Albert Kenneth "Ken" Corley
May 10, 1920
June 27, 1984
1939-40 Central State College - Oklahoma (College)
1940-41 Central State College - Oklahoma (College)
1941-42 Central State College - Oklahoma (College)
1942-43 Central State College - Oklahoma (College)
1943-44 Bainbridge Naval (Military)
1945-46 Philadelphia Naval Yard (Military)
1945-46 Wilmington Bombers (ABL)
1946-47 Wilmington Bombers (ABL)
1946-47 Cleveland Rebels (BAA) ??
A couple inaccuracies have been printed about Corley over the years. First off, he went to Central State College (now the University of Central Oklahoma), not Oklahoma State Teachers College (now OK State) as previously reported.
He is also listed in many places as the brother of fellow professional cager Ray Corley, but Ray grew up on Staten Island and went to Notre Dame. Both played in the ABL, though, and that is where this story may have started, but according to family records, both men are from different families in different parts of the United States.
Born to Luther and Fannie, Corley served in the U.S. Navy during World War 2, and played basketball for two years with Wilmington in the ABL, as well as a short stint with the Cleveland Rebels in the BAA. (Note added 12/22/16 - I cannot find any evidence he actually played in a game for the Rebels. He signed with them on October 22, 1946, but I looked over all 60 box scores for the Rebels and his name never appears. Any proof is welcome. It appears he spent the entire 1946-47 season with Wilmington.) He played basketball and football at Central State, and also played some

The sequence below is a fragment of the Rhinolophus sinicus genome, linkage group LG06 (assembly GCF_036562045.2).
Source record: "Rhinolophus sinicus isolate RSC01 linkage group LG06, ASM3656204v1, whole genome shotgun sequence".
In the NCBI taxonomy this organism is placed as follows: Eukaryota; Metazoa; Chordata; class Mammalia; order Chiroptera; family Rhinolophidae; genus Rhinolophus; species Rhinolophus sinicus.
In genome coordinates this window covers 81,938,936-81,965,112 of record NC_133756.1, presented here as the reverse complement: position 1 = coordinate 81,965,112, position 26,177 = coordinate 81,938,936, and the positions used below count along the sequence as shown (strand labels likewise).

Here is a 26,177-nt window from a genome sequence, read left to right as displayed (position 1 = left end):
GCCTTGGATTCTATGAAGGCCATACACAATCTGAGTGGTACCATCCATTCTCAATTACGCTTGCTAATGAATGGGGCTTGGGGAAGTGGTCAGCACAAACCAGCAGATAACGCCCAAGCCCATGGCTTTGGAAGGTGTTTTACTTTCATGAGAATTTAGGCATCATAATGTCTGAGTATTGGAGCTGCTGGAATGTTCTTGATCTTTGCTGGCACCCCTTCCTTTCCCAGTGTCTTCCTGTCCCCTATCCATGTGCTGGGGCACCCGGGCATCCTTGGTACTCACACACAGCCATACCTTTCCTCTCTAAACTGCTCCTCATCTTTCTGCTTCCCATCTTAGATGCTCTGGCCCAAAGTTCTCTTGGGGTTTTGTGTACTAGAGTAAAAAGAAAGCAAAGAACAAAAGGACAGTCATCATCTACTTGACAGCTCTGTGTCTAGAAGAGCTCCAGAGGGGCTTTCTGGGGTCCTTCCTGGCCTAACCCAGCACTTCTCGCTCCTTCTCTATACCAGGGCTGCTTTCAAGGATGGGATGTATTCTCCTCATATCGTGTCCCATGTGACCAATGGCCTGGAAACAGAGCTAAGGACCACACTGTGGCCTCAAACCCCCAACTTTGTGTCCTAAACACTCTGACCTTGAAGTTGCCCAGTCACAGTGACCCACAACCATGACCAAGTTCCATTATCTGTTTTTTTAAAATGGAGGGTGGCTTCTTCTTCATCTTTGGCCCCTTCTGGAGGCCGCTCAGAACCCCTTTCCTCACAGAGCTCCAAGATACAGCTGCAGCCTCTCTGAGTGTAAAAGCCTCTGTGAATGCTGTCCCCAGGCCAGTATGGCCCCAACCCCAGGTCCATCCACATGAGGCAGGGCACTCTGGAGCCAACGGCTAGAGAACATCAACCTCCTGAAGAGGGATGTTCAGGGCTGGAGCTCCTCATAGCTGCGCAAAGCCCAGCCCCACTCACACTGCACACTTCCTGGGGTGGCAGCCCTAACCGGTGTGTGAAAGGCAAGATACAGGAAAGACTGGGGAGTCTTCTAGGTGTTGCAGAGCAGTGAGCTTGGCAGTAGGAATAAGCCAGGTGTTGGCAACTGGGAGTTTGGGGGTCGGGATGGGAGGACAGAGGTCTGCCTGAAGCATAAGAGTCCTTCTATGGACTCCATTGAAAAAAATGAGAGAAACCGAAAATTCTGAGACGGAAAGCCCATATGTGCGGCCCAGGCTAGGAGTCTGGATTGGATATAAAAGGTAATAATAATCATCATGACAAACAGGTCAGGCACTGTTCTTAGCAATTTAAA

minor league baseball, for Americus in the Georgia Florida League in
1946. According to 1946 articles, he hailed from Eldorado, Oklahoma.
He is listed as both Kenneth Albert and Albert Kenneth. One year, the family census lists the family name as "Carley"
He was married to Marjorie.
Minor League Baseball Stats:
University of Central Oklahoma Media Guide
Morning News, December 22, 1945
News Journal (Wilmington, DE), April 12, 1946
News Journal (Wilmington, DE), November 5, 1946